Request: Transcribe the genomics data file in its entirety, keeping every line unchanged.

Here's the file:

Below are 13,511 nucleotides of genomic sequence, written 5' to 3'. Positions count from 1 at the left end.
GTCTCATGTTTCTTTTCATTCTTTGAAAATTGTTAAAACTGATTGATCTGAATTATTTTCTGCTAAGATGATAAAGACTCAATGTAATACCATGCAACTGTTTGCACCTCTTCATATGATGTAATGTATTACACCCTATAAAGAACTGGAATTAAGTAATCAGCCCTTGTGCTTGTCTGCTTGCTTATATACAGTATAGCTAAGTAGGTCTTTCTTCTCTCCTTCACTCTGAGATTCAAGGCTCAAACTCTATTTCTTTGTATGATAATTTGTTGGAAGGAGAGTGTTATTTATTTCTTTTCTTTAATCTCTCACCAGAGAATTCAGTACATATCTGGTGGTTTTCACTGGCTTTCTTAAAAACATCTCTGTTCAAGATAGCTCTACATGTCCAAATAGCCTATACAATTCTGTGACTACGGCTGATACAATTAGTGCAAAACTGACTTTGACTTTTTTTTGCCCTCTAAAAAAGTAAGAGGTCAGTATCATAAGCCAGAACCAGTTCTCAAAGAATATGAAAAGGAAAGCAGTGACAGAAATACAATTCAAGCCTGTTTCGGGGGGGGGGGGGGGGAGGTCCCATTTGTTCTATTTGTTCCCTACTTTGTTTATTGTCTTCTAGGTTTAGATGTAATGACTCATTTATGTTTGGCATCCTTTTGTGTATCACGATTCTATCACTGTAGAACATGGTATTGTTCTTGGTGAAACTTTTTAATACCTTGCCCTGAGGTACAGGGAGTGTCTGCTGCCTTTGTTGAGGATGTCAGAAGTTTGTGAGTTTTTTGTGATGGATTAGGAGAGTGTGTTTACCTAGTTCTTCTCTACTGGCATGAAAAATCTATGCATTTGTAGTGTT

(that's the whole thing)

Below are 13,511 nucleotides of genomic sequence, written 5' to 3'. Positions count from 1 at the left end.
GTCTCATGTTTCTTTTCATTCTTTGAAAATTGTTAAAACTGATTGATCTGAATTATTTTCTGCTAAGATGATAAAGACTCAATGTAATACCATGCAACTGTTTGCACCTCTTCATATGATGTAATGTATTACACCCTATAAAGAACTGGAATTAAGTAATCAGCCCTTGTGCTTGTCTGCTTGCTTATATACAGTATAGCTAAGTAGGTCTTTCTTCTCTCCTTCACTCTGAGATTCAAGGCTCAAACTCTATTTCTTTGTATGATAATTTGTTGGAAGGAGAGTGTTATTTATTTCTTTTCTTTAATCTCTCACCAGAGAATTCAGTACATATCTGGTGGTTTTCACTGGCTTTCTTAAAAACATCTCTGTTCAAGATAGCTCTACATGTCCAAATAGCCTATACAATTCTGTGACTACGGCTGATACAATTAGTGCAAAACTGACTTTGACTTTTTTTTGCCCTCTAAAAAAGTAAGAGGTCAGTATCATAAGCCAGAACCAGTTCTCAAAGAATATGAAAAGGAAAGCAGTGACAGAAATACAATTCAAGCCTGTTTCGGGGGGGGGGGGGGGGAGGTCCCATTTGTTCTATTTGTTCCCTACTTTGTTTATTGTCTTCTAGGTTTAGATGTAATGACTCATTTATGTTTGGCATCCTTTTGTGTATCACGATTCTATCACTGTAGAACATGGTATTGTTCTTGGTGAAACTTTTTAATACCTTGCCCTGAGGTACAGGGAGTGTCTGCTGCCTTTGTTGAGGATGTCAGAAGTTTGTGAGTTTTTTGTGATGGATTAGGAGAGTGTGTTTACCTAGTTCTTCTCTACTGGCATGAAAAATCTATGCATTTGTAGTGTT